Smashing Magazine - #360: Web Performance

On priority hints, third-parties, speculative prerendering, dealing with LCP and preload scanner. Issue #360 July 5, 2022 View in the browser 💨

Smashing Newsletter

Namastē Smashing Friends,

Sometimes it might feel like we have it all figured out. With Core Web Vitals, we’ve learned the important metrics to optimize for, and have also discovered strategies on how to optimize our code base for performance. Of course, green scores aren’t easy to achieve, but there are some useful ideas of how to get there. Yet there are plenty more things to explore: from priority hints to back/forward cache.

In this newsletter, we look at some of the uncharted territories of web performance. From priority hints and third parties to speculative prerendering, preload scanner and dealing with LCP, we hope that you’ll find some useful gems in here. Happy optimizing!

Crash Course to Jamstack with Next.js and Storyblok

In our Smashing news, we have a new free workshop Crash Course on Jamstack with Next.js and Storyblok coming up this Wednesday, kindly powered by Storyblok, who is equally great in headless CMS and in being a kind friend of Smashing over the years. We hope to see you there!

And of course, we have a few SmashingConfs coming up later this year, and there are plenty of online workshops and a video course to take a look at as well. Lots of stuff is happening, and we have some exciting updates coming up soon, this time around for our printed stuff! In the meantime, stay tuned, and take good care of yourself and of your family!

Vitaly (@smashingmag)


1. Priority Hints And Early Hints

Loading critical assets as fast as possible is vital for improving web performance and user experience. And while browsers can make educated guesses about which assets are critical, each site and application is different in setup and context. Priority Hints are here to give you more control over asset prioritization — to signal high-priority images, priority of asynchronous scripts, or priority of Fetch API calls, for example. Karolina Szczur explains when to use Priority Hints and how to implement them.

Priority Hints: Influence How Browsers Fetch Resources

But what about server latency that delays rendering of a page? With websites having become more sophisticated over time, it’s not unusual that a server needs to perform non-trivial work to produce the HTML for the requested page — to access databases or CDNs accessing the origin server, for example. Well, as it turns out, we can employ this latency to our advantage.

The Chrome team recently presented a solution to make use of this “server think-time”: Early Hints. To speed up page loads, the browser can use those hints to do some work in advance, such as warming up connections and requesting sub-resources while waiting for the main resources. Kenji Baheux summarized everything you need to know about Early Hints. (cm)


2. Don’t Fight The Preload Scanner

Apart from all the performance optimization techniques and strategies, there’s an aspect often overlooked when we talk about optimizing page speed: browsers. Browsers make certain optimizations to improve performance that developers can’t. Jeremy Wagner takes a closer look at one of them: the browser preload scanner.

Don’t fight the browser preload scanner

In his post “Don’t fight the browser preload scanner”, Jeremy explores how the preload scanner works and, more importantly, how you can avoid getting in its way. To help your pages load faster, the preload scanner scans raw markup to find resources to opportunistically fetch before the primary HTML parser would otherwise discover them. As Jeremy points out, harmful practices that can defeat the scanner include injecting resources into the DOM with JavaScript, lazy-loading above-the-fold images or iframes using a JavaScript solution, or rendering markup on the client that may contain references to document sub-resources using JavaScript. Good to know! (cm)


3. Dealing With Third-Party Scripts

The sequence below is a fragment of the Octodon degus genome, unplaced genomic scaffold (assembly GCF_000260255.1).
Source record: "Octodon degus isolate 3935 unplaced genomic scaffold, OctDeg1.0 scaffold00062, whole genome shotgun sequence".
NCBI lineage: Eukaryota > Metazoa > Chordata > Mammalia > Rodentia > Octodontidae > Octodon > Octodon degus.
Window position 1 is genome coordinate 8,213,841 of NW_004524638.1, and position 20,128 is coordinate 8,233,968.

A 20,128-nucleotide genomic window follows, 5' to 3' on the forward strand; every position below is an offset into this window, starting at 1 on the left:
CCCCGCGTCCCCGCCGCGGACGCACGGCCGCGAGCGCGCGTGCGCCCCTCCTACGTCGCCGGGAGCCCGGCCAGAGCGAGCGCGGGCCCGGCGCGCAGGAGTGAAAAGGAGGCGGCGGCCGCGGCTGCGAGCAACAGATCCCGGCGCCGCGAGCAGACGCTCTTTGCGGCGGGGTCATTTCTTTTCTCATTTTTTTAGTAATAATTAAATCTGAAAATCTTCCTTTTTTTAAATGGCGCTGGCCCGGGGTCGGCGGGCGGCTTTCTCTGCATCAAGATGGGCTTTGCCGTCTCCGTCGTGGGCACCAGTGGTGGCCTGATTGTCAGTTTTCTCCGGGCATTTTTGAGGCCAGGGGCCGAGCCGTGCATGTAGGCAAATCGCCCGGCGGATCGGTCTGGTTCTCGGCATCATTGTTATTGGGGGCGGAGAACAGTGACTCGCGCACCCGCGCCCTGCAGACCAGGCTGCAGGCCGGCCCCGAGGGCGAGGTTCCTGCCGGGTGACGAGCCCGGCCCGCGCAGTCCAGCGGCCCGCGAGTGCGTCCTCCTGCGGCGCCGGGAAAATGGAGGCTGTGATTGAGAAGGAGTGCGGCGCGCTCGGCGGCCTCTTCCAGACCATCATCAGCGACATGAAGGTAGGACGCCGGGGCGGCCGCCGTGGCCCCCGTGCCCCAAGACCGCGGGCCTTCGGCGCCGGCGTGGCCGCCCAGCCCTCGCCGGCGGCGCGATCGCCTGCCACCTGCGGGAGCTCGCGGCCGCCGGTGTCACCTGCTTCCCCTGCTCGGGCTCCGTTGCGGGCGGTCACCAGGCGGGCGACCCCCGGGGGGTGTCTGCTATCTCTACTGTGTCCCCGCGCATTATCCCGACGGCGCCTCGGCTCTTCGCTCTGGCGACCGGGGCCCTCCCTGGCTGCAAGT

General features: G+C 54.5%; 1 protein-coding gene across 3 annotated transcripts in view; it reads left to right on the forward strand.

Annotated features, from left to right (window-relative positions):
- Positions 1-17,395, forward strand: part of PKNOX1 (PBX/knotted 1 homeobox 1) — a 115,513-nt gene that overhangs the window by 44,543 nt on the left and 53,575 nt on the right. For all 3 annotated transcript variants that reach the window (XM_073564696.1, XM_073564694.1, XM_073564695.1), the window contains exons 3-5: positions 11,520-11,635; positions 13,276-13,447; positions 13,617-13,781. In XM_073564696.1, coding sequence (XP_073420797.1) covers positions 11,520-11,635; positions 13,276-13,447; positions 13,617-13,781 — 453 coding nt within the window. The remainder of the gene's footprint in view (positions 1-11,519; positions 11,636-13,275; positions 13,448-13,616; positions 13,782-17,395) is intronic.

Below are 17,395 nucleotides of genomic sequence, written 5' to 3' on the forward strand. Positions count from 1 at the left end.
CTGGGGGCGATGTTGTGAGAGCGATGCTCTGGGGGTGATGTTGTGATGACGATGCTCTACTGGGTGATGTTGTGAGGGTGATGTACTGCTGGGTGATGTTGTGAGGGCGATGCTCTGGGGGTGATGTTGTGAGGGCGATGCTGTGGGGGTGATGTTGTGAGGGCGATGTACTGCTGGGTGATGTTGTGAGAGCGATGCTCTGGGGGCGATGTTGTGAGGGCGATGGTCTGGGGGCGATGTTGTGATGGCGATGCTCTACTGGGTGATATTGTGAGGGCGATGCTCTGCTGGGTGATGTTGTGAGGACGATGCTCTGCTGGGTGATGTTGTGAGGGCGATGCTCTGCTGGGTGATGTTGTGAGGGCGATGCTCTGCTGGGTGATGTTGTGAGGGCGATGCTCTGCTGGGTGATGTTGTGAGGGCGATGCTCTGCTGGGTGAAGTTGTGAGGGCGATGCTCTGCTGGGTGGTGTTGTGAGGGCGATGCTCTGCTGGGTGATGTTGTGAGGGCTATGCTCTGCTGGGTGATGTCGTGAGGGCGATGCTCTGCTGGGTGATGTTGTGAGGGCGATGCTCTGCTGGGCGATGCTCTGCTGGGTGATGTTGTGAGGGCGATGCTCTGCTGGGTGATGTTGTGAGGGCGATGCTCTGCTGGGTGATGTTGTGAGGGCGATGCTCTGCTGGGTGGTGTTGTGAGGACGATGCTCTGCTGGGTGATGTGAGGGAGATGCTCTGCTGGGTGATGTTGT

Third-party scripts are everywhere. They deliver JavaScript framework libraries, custom fonts, advertising content, analytics trackers, and more. And, well, your website may be using more third-party services than you may realize. But how do you quantify the impact that third-party requests have on your site’s performance? And how do you manage and mitigate that impact? In his article, “Don’t Sink your Website With Third Parties”, Ken Harker explains what third-party scripts really are and which optimization strategies can help reduce their impact on the user experience.

Don’t Sink Your Website With Third Parties

Another solution to eliminate website bloat caused by third parties is Partytown. Partytown is a lightweight, open-source solution that offloads third-party scripts to web workers which run in background threads to reduce execution delays. Steve Sewell wrote a great introduction to Partytown. Speaking of third-party scripts: If you want to get a better idea of how big a script’s impact is compared to others, 3Pweb will come in handy. The tool visualizes and compares the average cost, total impact, and popularity of common third parties. (cm)


4. Upcoming Online Workshops

You might have heard it: we run online workshops around frontend and design, be it accessibility, performance, navigation, or landing pages. In fact, we have a couple of workshops coming up soon, and we thought that, you know, you might want to join in as well.

Smashing Online Events
With online workshops, we aim to give you the same experience and access to experts as in an in-person workshop from wherever you are.

As always, here’s an overview of our upcoming workshops:


5. Speculative Prerendering

To cater for a speedier user experience, resource hints help the browser figure out which resources the user will need in the near future. And while preconnect and preload are perfect for resources that will be required during the next load, prefetch and prerender are speculative hints that recommend that the browser should fetch a certain resource because there’s a high chance that it might be required.

Bringing instant page-loads to the browser through speculative prerendering

If you want to learn more about speculative prerendering in the browser, Leena Sohoni and Addy Osmani have got you covered. In their article on web.dev, they dive deep into how speculative prefetching and prerendering are used, the drawbacks of the current implementations, and popular external libraries that implement sophisticated speculation. A great solution to shorten waiting times and cater for instant page-loads. (cm)


6. Smart Interface Design Patterns

We’ve just added a few new videos to “Smart Interface Design Patterns”, a 7h-video course with Vitaly Friedman, focused on fine little details that make for smarter interface design — from complex navigation to filters, tables and web forms. Check the free preview.

Smart Interface Design Patterns